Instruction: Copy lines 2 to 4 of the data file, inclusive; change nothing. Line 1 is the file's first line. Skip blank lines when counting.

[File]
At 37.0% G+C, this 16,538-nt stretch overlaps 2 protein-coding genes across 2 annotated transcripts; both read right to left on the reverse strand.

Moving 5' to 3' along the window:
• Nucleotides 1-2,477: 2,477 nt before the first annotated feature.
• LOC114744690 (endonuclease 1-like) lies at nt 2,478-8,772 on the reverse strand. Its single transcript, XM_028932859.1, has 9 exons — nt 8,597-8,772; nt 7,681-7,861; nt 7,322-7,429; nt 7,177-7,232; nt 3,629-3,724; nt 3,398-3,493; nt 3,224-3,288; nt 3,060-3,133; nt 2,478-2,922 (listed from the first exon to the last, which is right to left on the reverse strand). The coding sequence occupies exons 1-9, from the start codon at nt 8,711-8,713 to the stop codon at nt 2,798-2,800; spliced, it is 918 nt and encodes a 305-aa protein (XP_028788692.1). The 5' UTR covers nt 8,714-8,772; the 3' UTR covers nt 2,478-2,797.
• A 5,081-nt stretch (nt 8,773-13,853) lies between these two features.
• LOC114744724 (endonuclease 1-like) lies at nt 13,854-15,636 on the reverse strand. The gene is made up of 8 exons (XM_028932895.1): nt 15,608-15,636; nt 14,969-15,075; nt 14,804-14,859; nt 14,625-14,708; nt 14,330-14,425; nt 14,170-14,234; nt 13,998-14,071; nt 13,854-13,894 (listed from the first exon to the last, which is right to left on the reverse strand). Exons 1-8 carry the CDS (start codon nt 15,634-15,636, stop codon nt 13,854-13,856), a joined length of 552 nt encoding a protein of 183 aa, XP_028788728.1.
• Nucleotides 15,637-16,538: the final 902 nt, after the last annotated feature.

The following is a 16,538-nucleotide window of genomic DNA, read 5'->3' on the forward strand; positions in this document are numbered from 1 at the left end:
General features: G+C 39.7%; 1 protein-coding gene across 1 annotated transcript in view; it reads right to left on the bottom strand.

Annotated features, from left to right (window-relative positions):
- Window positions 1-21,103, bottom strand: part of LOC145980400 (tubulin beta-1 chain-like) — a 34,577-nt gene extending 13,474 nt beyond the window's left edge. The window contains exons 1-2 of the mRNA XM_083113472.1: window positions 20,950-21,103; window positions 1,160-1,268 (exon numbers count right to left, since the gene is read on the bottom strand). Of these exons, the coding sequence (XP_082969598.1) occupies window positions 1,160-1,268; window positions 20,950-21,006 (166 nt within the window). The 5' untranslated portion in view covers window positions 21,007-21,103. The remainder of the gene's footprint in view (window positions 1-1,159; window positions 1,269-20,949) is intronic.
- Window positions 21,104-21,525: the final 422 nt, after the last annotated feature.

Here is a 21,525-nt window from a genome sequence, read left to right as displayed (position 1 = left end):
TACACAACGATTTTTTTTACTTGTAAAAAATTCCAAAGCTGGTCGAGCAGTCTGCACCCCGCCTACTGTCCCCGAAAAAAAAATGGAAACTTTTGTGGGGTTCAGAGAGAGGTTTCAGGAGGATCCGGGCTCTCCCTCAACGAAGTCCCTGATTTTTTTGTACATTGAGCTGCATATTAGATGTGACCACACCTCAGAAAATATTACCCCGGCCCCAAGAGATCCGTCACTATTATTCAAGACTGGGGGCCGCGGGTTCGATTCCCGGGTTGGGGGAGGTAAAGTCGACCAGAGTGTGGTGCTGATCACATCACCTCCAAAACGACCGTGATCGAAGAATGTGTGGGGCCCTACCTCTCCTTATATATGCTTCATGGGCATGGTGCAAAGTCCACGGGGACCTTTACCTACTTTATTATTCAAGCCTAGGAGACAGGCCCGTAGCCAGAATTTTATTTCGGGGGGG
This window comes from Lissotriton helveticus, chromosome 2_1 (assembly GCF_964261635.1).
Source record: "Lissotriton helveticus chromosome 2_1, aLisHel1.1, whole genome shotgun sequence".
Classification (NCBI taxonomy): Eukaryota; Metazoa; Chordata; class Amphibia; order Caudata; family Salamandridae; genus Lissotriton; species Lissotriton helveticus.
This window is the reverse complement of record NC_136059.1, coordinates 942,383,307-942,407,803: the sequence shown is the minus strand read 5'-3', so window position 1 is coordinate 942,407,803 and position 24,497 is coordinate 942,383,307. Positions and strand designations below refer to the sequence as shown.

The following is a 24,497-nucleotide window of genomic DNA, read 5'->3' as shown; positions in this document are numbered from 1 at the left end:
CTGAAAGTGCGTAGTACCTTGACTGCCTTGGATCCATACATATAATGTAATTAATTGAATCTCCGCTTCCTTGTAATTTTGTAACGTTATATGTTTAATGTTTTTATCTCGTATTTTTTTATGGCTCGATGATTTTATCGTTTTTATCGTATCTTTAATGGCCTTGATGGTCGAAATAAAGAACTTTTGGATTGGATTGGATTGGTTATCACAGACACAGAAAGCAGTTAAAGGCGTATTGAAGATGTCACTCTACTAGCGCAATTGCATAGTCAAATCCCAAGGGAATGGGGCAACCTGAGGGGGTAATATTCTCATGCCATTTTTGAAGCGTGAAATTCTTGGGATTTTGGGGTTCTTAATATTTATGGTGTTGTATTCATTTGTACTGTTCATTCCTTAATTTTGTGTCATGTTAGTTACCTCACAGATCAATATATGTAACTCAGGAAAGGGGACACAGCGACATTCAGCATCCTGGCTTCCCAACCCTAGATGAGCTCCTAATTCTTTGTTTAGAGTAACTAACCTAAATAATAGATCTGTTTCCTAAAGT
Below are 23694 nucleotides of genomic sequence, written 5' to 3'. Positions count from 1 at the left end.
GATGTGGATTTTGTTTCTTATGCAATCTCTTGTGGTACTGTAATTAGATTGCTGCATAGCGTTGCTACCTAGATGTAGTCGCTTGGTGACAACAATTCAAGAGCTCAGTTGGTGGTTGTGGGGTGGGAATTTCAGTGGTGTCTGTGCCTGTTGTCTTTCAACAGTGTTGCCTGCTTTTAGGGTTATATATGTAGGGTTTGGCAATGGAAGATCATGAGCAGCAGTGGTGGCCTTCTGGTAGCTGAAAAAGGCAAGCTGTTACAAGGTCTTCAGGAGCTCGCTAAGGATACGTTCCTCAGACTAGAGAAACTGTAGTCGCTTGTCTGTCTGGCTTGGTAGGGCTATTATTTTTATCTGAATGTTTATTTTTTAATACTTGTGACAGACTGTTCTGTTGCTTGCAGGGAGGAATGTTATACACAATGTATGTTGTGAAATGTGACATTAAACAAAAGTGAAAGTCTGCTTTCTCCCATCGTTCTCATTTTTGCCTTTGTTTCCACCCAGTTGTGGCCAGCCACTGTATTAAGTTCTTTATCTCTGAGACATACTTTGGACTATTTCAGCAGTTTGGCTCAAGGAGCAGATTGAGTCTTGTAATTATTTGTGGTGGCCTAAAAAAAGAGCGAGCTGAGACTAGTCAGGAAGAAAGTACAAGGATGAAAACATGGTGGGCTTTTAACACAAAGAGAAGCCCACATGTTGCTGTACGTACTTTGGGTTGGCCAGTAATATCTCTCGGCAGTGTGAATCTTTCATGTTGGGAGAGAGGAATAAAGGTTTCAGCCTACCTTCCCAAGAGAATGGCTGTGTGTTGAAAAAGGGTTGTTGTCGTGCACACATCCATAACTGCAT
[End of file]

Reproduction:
Moving 5' to 3' along the window:
• Nucleotides 1-2,477: 2,477 nt before the first annotated feature.
• LOC114744690 (endonuclease 1-like) lies at nt 2,478-8,772 on the reverse strand. Its single transcript, XM_028932859.1, has 9 exons — nt 8,597-8,772; nt 7,681-7,861; nt 7,322-7,429; nt 7,177-7,232; nt 3,629-3,724; nt 3,398-3,493; nt 3,224-3,288; nt 3,060-3,133; nt 2,478-2,922 (listed from the first exon to the last, which is right to left on the reverse strand). The coding sequence occupies exons 1-9, from the start codon at nt 8,711-8,713 to the stop codon at nt 2,798-2,800; spliced, it is 918 nt and encodes a 305-aa protein (XP_028788692.1). The 5' UTR covers nt 8,714-8,772; the 3' UTR covers nt 2,478-2,797.